Thanks to the commitment of Unispace.com, LOTG will be showcasing its pioneering work to protect sports and players alongside those who know and love rugby, football and other sports with concussion issues.
Samson Rising documents your life, the roller-coaster of growing up on a tough Council Estate in Cornwall and your discovery of sport, through to your life-altering MS diagnosis and establishing a bespoke MS therapy centre in Surrey. What inspired you to share your story and what do you hope your readers take away from it?
Spending hours and hours in a chamber receiving oxygen therapy gives you time to think and reflect. I never set out to write a book. Instead, I would just jot down a few chapters as a form of therapy. It was a conversation with my cousin, who works in life coaching, that planted the seed that this could be the beginnings of a book.
Solutions to sport’s head injury crisis emerge from UK’s first virtual sporting ‘Hackathon’
Last weekend, Love of the Game (LOTG), the campaign which seeks to reduce concussion-related issues in sport, hosted the UK’s first sporting hackathon, to find actionable solutions to one of the greatest problems facing our modern games – early-onset dementia caused by head injuries.
The virtual ‘hakathon’ (the name inspired by LOTG’s links to rugby), organised by Hacking Health UK, brought together the brightest minds from the design, developer and engineering worlds combined with amateur and professional sports people, academics and researchers in the sport health fields. This unique selection of experts collaborated to create solutions to diagnose, grade and treat the effects of head injuries and concussion within sports.
Ahead of Love of the Game’s landmark Hakathon this weekend, we are pleased to have the support of the UK Government’s Department for Digital, Culture, Media and Sport (DCMS) and its Minister for Sport and Tourism Nigel Huddleston.
Ahead of the event Nigel said: “This ground-breaking Hackathon is a wonderfully creative innovation aimed at finding solutions to prevent, diagnose and treat head injuries and concussion across all levels of sport.
“The Government recognises the importance of this issue and we continue to work with sports bodies to build on the positive work that is already taking place on concussions in sport.
“The Hackathon is a fantastic example of creative tech-innovators collaborating to make sport safer for players and I look forward to receiving the results of their good work.”
Q. Love of the Game. What’s it about and why did you set it up?
A. It all came about, I guess two years ago. I was having a conversation with Laurence Geller CBE, Chairman of the campaign, over a glass or two of red wine. We already had a mutual interest in philanthropy and rugby through other rugby-associated ventures. Laurence was interested in the impact of concussion in sport and how that had apparently got worse over time in modern day rugby (and test matches) and he had a concern through his business interests in dementia care homes.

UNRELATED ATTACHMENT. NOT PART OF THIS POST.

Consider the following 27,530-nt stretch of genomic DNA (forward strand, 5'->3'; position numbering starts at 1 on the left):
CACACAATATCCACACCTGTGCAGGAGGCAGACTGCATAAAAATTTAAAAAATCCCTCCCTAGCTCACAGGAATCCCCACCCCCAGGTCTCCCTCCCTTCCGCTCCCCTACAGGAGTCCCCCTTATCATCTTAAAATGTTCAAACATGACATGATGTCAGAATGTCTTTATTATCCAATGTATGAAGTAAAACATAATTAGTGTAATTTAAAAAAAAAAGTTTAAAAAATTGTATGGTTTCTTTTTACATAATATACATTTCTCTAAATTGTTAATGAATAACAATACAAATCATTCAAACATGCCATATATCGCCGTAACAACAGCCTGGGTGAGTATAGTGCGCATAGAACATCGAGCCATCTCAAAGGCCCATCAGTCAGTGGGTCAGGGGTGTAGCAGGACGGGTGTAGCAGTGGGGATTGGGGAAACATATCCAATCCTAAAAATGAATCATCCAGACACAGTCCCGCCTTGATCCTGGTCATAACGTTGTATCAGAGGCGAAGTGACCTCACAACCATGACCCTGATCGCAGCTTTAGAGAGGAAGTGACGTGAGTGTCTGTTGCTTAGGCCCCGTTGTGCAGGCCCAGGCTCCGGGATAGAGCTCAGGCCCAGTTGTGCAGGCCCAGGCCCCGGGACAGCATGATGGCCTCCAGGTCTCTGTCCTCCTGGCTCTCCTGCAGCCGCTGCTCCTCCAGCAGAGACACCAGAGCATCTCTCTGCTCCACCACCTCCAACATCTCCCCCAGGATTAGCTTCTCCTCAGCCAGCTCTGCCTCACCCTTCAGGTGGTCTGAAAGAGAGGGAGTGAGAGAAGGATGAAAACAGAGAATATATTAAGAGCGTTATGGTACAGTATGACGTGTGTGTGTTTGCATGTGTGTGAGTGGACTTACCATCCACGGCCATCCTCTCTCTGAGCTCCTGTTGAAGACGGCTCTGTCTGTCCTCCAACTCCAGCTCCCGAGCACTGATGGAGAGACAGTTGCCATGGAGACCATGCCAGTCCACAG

Sport has the power to bring people together. Being a fan inherently gives you something in common with others, a shared love of the game, of the players and for the excitement of week after week watching every kick, tackle, jump or shot from the edge of our seats.
The players that make our favourite sports so thrilling and competitive, from village pitches to national stadiums, put their bodies on the line for every point, for the good of their team, and for us, the fans.
It is with this love of sport in mind that makes the honesty of players about their fear of the long-term impact of concussion and its links to dementia so poignant. Just this week, former England captain Gary Lineker has called for an end to heading in training following landmark research which showed that ex-professionals are at a 350% increased risk of dying from a neurological disease and how hundreds of former players, including five members of England’s 1966 World Cup winning team, have been diagnosed with dementia. This particular story relates to football, but the message resonates across sports and the desperate need for action is universal.
Love of the Game represents a meeting of minds from across sport, science, business, technology and government. With an open-source approach to information sharing and an unwavering focus on driving actionable solutions, the initiative will address the following three pillars of engagement:
• Reduce risk to players and speed recovery • Reduce risk of early onset dementia in athletes • Maintain sports as we know and love them • Reduce fear of taking part • Lengthen sporting careers • Encourage inter-sport collaboration on concussion-related issues
We are an impassioned group of athletes, players, fans, medics and innovators, united by our love of sport and the desire to protect players of all ages from the potentially devastating impact of concussion and other head injuries, in so doing, we also protect the sports we love.
Love of the Game (LOTG) is a campaign to reduce concussion-related issues across sport. LOTG takes a solutions-based approach, it develops rapid actionable technologies that prevent, diagnose and treat head injuries in sport.